WASHINGTON — Both Democratic and Republican lawmakers are rallying around the United Auto Workers union in its strike against General Motors Co., Ford Motor Co. and Stellantis NV, formerly Fiat Chrysler.
But as Democrats settle into pro-union messaging, Republicans are using the walkout to drive a wedge between the union and President Joe Biden’s push for electric vehicles.
Roughly 13,000 workers walked out of three plants in Missouri, Michigan and Ohio — one plant belonging to each of the big Detroit automakers — early Friday after negotiators failed to agree on contracts before the 11:59 p.m. Thursday deadline. The walkout is the first in the union’s history against all three automakers.
“These are folks who have sacrificed over the years to make sure that these companies were successful and now that they’re very profitable, it’s time to share those profits to make sure that we can strengthen the American middle class,” Sen. Gary Peters, D-Mich. who joined a picket line at a Ford factory in Wayne, Mich., said in a video post on X, formerly known as Twitter.
Sen. J.D. Vance, R-Ohio, in a sign that Republicans’ see an opportunity to tap potential union discontent with Democrats, said in a statement Wednesday he supports the UAW’s demand for higher wages. “But there is a 6,000-pound elephant in the room: the premature transition to electric vehicles,” he said.
Biden, who has proclaimed himself one of the “most pro-union presidents,” rejected the view that his push for electric vehicles is at odds with union interests. He said at the White House Friday that he is sending acting Labor Secretary Julie Su and White House adviser Gene Sperling to help the parties reach agreement, and noted the companies’ offers should ensure that “record corporate profits mean record contracts.”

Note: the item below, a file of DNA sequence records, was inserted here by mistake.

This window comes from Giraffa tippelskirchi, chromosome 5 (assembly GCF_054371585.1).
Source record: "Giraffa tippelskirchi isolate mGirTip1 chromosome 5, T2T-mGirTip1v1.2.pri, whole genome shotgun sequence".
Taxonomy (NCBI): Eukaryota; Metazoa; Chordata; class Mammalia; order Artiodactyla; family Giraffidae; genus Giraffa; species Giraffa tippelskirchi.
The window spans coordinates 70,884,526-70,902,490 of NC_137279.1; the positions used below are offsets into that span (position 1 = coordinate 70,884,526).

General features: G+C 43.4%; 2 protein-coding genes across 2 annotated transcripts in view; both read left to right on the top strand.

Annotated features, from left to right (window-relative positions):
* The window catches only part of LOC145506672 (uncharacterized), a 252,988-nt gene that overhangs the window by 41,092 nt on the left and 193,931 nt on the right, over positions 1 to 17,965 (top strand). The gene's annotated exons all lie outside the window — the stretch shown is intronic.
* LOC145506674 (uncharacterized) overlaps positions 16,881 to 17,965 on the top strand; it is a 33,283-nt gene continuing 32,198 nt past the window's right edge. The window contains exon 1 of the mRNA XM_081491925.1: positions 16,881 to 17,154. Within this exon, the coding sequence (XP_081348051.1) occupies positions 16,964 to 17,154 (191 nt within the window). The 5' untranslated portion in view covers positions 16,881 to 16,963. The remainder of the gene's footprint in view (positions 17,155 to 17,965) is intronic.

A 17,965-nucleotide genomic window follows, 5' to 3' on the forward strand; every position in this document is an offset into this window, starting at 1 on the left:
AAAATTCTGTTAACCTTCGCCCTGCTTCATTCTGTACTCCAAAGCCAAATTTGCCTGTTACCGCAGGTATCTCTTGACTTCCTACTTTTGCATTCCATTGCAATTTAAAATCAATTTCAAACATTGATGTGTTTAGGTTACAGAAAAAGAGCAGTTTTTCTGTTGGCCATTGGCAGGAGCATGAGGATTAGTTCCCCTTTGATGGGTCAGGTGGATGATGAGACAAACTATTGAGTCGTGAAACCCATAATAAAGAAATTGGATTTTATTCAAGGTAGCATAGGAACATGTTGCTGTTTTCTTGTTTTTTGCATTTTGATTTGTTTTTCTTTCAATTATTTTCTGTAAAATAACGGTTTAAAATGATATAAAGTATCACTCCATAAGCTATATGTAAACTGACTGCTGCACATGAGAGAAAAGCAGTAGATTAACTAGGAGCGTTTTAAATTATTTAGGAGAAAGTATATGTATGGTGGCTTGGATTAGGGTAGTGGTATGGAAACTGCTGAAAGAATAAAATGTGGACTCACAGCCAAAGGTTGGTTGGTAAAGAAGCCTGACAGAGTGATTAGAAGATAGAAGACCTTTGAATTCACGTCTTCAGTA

“Strong unions are critical to growing the economy and growing it from the middle out, the bottom up, not the top down,” Biden said. “That’s especially true as we transition to a clean energy future which are in the process of doing. I believe that transition should be fair, and a win win for auto workers and auto companies.”
The administration has been doling out funding provided by the 2021 infrastructure law for electric vehicle charging infrastructure and giving tax credits for electric vehicle buyers enacted in a 2022 reconciliation bill.
Autoworkers see the push to electric vehicles as resulting in jobs in non-union factories in the U.S. and abroad, a contradiction of Biden’s promises to boost domestic manufacturing. The workers are also disgruntled about the EPA’s proposed rule on tailpipe emissions.
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